I am a member of the church who has lived outside of Utah for the past 10 years. I attended two very liberal universities in my time away (University of Washington and Northern Arizona University), and developed very strong liberal ideologies. I have returned to Utah, and am now a graduate student at BYU. Outside of Utah I found I was able to reconcile my political views with my church membership just fine. But the longer I am here in “happy valley,” the more I feel that this church does not define me. While I am consciously aware that it is Mormon culture, and not the gospel, that I find so annoying, I am having an increasingly difficult time separating the two. Now that I am at BYU, the discomfort is increasing, and my desire to stage my own private rebellion and discontinue my activity in the church is powerful. My frustration is affecting my husband, and I do have children who attend church. If I make the decision to be less active it affects them deeply. I’d be thrilled to learn whatever survival strategy you have for attending BYU as a liberal democrat. As you know, I do need an ecclesiastical endorsement.
To be sure, Bad Grad, BYU is a pretty intense experience. And depending on your frame of mind, it can feel like Disneyland, or it can feel like Invasion of the Body Snatchers.
Many moons ago, I too was a Cougar: a sweet young teenager straight out of superconservative Orange County, California, who had the most discombobulating experience of discovering she was a liberal at heart while attending BYU and (better yet) during the very years the university made front-page headlines for getting rid of feminist faculty.
Oh dear. I did the best I could to get through. But it wasn’t always pretty. And it took a few years for me to enjoy visiting campus again. But I do enjoy it now when I visit—especially the new art museum, the Bookstore fudge, the worn granite staircase steps in the Harold B. Lee library, and the beautiful grounds and Wasatch Mountains. But am I the right person to tell you how to survive as a liberal at BYU? I’m not sure.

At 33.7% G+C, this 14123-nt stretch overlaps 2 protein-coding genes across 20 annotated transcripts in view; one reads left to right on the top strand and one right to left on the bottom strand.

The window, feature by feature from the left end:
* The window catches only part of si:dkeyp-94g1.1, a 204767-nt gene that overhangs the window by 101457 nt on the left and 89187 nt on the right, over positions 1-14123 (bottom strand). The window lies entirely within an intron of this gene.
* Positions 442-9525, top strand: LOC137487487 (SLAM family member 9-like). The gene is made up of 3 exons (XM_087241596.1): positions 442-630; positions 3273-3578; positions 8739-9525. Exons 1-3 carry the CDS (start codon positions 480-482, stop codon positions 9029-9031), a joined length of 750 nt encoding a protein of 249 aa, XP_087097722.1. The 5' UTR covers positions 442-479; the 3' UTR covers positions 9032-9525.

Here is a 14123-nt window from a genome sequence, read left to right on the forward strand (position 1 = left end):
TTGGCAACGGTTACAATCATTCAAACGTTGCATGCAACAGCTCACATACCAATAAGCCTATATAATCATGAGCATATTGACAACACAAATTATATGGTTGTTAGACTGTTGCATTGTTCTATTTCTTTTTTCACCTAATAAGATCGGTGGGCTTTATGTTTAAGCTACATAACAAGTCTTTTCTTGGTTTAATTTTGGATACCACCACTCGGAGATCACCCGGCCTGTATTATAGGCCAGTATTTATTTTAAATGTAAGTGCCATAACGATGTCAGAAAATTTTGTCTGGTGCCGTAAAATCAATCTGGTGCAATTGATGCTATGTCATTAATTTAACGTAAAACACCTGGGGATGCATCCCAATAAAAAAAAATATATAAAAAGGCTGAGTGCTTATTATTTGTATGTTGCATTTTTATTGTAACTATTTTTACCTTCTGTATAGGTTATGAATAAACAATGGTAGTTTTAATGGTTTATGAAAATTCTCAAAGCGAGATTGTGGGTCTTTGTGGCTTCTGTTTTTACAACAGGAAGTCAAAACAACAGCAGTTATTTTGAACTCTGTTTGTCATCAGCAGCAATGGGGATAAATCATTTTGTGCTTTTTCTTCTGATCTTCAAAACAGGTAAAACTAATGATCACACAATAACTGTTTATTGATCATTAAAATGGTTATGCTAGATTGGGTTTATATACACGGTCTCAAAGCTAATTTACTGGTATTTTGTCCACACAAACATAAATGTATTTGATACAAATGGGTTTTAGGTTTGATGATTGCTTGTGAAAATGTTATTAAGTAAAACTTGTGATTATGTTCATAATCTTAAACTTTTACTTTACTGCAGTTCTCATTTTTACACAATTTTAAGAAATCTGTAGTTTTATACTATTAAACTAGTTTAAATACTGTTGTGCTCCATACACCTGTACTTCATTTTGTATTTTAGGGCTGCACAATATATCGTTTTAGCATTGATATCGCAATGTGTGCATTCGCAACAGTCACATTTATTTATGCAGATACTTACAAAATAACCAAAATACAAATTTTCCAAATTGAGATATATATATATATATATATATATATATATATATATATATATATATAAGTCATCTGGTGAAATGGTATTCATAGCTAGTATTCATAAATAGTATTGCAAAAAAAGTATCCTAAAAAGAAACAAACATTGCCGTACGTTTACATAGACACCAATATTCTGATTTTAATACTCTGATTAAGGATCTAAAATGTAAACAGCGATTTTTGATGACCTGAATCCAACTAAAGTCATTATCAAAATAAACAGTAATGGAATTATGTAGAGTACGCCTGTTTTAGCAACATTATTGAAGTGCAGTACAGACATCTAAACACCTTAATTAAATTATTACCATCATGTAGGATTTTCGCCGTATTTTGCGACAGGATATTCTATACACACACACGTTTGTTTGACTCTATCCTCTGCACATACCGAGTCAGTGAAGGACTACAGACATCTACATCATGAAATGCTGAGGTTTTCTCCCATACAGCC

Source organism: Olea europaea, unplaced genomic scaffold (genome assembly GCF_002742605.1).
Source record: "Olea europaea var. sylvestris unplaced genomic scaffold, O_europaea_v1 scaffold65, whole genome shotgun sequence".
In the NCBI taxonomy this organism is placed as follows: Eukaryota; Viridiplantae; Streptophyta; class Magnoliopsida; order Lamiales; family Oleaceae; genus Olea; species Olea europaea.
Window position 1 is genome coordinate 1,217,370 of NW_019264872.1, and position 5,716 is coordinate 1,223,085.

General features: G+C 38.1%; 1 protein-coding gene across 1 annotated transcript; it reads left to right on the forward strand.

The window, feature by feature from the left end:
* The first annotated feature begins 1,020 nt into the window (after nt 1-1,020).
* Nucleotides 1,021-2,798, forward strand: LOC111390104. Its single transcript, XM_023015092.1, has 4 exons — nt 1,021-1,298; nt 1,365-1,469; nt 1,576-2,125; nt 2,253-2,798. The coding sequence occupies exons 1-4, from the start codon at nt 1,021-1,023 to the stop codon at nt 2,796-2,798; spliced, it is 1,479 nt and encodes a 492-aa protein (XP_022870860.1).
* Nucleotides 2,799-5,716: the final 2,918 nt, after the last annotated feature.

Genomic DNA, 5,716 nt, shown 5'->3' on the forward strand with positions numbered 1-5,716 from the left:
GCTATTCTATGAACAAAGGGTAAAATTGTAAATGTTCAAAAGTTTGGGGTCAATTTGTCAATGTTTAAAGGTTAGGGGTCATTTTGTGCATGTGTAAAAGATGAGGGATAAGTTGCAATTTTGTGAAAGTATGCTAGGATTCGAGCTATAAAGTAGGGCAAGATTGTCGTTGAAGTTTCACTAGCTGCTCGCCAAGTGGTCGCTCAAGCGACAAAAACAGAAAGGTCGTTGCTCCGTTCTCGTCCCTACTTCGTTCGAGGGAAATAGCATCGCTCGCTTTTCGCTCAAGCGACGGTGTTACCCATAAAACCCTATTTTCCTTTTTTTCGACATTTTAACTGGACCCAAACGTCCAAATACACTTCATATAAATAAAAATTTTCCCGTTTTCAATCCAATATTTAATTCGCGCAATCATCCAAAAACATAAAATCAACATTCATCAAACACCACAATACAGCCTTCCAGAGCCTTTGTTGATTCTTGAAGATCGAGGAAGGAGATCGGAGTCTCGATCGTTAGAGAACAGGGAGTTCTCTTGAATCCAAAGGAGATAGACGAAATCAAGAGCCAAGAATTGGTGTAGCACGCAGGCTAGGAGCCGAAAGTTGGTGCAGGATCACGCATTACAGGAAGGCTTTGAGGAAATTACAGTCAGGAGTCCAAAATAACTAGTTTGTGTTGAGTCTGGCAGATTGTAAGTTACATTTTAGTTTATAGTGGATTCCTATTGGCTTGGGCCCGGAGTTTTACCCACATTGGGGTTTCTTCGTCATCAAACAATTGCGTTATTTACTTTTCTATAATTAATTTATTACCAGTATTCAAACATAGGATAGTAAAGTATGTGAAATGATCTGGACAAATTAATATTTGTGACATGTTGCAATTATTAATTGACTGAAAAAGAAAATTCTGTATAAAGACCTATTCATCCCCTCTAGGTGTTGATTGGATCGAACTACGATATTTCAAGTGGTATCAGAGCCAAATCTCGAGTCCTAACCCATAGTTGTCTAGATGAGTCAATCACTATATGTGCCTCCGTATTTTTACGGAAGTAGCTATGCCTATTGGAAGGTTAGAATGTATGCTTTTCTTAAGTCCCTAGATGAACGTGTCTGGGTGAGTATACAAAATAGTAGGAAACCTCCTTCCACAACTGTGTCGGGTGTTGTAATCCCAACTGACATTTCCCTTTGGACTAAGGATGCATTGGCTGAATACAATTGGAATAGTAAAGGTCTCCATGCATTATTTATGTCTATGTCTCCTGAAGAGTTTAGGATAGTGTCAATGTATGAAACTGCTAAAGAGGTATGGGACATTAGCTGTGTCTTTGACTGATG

Then again, I’m not sure I can tell from your original query what exactly it is about BYU that is making you feel so stir crazy. After all, you’re not a young person caught up in a regular college coming-of-age identity crisis. You’re a grown up liberal Mormon with a family of her own studying for an advanced degree. Can you put your finger on what about BYU is driving you nuts? Is it something you’re encountering in the classroom, in the graduate program you’re enrolled in, or with particular professors? Is it the general campus atmosphere? Too many Mormons in one place? Too many earnest young shiny white bread Mormons in one place? It sounds to me like it might not be BYU but your recent move back to super-majority-Mormon-conservative Utah County that’s giving you trouble. Or perhaps you’re experiencing a transition in your faith life.
Whatever it is, if it’s affecting your marriage, it deserves to be taken seriously. So that’s my first bit of advice to you:
1. Try to do some self-examination to get a better grip on the feelings you’re experiencing. Try to discern if this is really about BYU, or if this is about your recent move, or your shifting relationship to the Mormon tradition as a whole, or even your marriage. Try to figure out what’s really eating at you, and take the best steps you can to address it head on.
And while you’re at it, don’t give up on your graduate studies. Graduate school isn’t forever. And you’ll be hard pressed to find as good an education for as reasonable a price as you will at BYU. So my next three items of advice are geared to helping you stay sane while you complete your studies:
2. Remember that you’re not the only liberal at BYU. According to a recent poll, about one out of 10 Mormons in the US identifies as a liberal. Among Mormons with Ph.D.’s, I’d suspect that the proportions may be more like one out of three. There are quite a few Mormon liberals on the BYU faculty who are doing their job and playing it cool. Try to guess who they are. Follow their lead.
3. Remember that BYU does not define global Mormonism. As the late great BYU President Rex Lee said back in the 1990s: “BYU is just as much the Lord’s University as ZCMI is the Lord’s Department store.” Rex caught some heat for saying that, but take the wry spirit of his observation to heart. Keep your sense of humor.
4. Find some friends with whom you can get together and debrief every once in a while—on or off campus. Every liberal Mormon needs a posse of compassionate (if not likeminded souls) with whom they can let their ideological hair down. Depending on where we live, sometimes we find this community only on-line. But maybe if you’re lucky, just maybe you can find a small gang of fellow “bad grads” with whom you can share hunks of Bookstore fudge and view the original Minerva Teichert paintings at the campus museum. And together you can giggle at the true-blue-earnestness of the younger Cougars and remember that while the BYU slogan says “the world is our campus,” the BYU campus is truly only a very small corner of the world.
Readers—rise and shout!—let’s help Bad Grad out! What good advice do you have for this suffering Cougar? Do you have tips on liberal life in Provo? Or can you help her get a better grip on what she’s feeling?
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